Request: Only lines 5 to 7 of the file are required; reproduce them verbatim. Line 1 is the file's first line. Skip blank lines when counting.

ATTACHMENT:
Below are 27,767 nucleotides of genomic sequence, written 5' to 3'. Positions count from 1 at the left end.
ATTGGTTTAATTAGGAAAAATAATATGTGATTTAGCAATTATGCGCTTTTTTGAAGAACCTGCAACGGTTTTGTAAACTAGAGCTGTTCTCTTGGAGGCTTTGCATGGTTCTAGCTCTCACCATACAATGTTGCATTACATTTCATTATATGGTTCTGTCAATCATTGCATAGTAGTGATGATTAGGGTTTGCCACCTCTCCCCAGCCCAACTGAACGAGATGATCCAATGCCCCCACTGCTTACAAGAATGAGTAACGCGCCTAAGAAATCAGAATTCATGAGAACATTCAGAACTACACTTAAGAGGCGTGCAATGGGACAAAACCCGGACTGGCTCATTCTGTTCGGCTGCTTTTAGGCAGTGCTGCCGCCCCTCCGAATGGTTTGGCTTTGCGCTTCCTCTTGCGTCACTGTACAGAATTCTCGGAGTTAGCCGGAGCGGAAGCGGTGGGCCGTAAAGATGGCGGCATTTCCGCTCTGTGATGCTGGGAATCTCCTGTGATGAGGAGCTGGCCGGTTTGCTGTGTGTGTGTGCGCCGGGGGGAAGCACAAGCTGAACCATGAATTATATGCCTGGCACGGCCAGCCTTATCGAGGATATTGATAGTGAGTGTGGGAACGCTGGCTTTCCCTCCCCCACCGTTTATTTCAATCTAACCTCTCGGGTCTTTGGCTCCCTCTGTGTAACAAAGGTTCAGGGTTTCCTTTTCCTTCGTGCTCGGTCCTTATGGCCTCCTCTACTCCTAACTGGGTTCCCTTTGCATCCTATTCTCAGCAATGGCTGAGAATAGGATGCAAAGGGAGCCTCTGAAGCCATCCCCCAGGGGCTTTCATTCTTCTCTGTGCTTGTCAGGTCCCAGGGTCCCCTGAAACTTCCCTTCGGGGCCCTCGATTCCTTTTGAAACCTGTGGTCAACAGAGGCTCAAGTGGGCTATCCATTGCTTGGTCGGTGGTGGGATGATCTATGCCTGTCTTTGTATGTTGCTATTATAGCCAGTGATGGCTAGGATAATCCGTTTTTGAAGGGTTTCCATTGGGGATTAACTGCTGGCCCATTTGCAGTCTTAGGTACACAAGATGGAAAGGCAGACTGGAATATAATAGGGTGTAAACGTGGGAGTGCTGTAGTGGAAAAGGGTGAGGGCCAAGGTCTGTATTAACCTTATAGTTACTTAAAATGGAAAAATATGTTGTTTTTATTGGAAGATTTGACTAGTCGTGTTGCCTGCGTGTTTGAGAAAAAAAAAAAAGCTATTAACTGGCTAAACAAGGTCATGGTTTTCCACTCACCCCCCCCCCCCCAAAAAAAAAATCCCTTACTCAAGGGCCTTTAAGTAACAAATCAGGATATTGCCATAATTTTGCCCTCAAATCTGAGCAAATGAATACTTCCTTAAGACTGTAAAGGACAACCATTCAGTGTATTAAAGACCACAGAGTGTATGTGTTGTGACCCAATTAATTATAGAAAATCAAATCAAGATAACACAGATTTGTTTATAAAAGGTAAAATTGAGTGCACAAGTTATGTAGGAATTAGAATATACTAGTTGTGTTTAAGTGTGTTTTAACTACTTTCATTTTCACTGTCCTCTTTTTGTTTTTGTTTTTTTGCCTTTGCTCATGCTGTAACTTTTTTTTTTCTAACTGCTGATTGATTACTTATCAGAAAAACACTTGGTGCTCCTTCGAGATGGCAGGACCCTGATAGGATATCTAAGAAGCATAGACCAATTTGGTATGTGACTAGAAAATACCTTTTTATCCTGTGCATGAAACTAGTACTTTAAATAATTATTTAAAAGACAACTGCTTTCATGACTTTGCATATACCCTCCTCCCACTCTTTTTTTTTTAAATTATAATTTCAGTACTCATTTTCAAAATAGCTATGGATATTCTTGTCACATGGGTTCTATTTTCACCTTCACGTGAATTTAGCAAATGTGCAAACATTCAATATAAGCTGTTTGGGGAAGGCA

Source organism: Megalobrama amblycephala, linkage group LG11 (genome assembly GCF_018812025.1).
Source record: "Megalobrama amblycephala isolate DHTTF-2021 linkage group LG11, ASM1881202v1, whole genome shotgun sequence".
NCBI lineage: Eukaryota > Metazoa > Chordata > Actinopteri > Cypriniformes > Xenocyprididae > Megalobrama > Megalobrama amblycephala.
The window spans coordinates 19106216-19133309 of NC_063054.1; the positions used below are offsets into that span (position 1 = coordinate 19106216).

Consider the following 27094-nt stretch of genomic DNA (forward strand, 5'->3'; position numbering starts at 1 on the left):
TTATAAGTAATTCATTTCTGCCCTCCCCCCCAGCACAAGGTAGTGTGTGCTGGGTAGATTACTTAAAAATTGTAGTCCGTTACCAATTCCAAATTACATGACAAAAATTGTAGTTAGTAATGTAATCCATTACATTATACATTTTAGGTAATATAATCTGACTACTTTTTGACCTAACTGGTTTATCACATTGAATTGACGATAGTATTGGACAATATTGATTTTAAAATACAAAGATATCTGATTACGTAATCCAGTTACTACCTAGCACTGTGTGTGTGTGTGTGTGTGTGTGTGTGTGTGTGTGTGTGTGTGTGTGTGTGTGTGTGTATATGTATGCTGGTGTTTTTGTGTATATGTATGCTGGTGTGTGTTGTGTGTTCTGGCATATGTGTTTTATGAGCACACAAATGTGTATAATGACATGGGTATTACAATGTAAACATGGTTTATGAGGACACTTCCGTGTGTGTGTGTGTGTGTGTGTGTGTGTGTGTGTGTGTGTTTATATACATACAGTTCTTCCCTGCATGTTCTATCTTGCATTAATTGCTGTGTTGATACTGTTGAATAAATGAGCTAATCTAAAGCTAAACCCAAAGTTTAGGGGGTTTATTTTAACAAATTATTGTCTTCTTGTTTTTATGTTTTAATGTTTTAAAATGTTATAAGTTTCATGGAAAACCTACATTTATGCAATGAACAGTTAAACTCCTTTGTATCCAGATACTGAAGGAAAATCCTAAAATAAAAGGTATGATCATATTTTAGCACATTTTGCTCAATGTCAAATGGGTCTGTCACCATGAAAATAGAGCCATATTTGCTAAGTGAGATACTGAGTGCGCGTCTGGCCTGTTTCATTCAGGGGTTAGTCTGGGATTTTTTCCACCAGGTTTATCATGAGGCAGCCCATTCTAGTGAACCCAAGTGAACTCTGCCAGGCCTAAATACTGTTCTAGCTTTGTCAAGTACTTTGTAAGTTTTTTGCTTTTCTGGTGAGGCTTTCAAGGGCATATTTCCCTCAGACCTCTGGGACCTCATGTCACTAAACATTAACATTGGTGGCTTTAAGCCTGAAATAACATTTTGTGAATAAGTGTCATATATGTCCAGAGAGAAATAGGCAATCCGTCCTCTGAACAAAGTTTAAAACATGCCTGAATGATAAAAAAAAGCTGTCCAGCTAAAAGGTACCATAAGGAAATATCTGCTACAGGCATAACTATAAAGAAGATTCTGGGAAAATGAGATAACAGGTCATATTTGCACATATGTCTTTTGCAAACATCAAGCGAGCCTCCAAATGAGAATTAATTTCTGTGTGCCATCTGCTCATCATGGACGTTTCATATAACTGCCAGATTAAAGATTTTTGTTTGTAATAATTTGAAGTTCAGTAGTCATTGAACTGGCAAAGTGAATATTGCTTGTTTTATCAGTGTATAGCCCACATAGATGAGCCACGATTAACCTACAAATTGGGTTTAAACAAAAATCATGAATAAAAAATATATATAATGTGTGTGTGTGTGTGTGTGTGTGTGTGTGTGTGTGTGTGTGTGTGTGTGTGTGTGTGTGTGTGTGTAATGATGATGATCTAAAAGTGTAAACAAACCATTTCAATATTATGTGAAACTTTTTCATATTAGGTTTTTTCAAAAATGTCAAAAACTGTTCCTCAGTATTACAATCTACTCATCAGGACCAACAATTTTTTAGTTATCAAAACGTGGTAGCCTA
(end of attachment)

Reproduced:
NCBI lineage: Eukaryota > Metazoa > Chordata > Actinopteri > Cypriniformes > Xenocyprididae > Megalobrama > Megalobrama amblycephala.
The window spans coordinates 19106216-19133309 of NC_063054.1; the positions used below are offsets into that span (position 1 = coordinate 19106216).

Consider the following 27094-nt stretch of genomic DNA (forward strand, 5'->3'; position numbering starts at 1 on the left):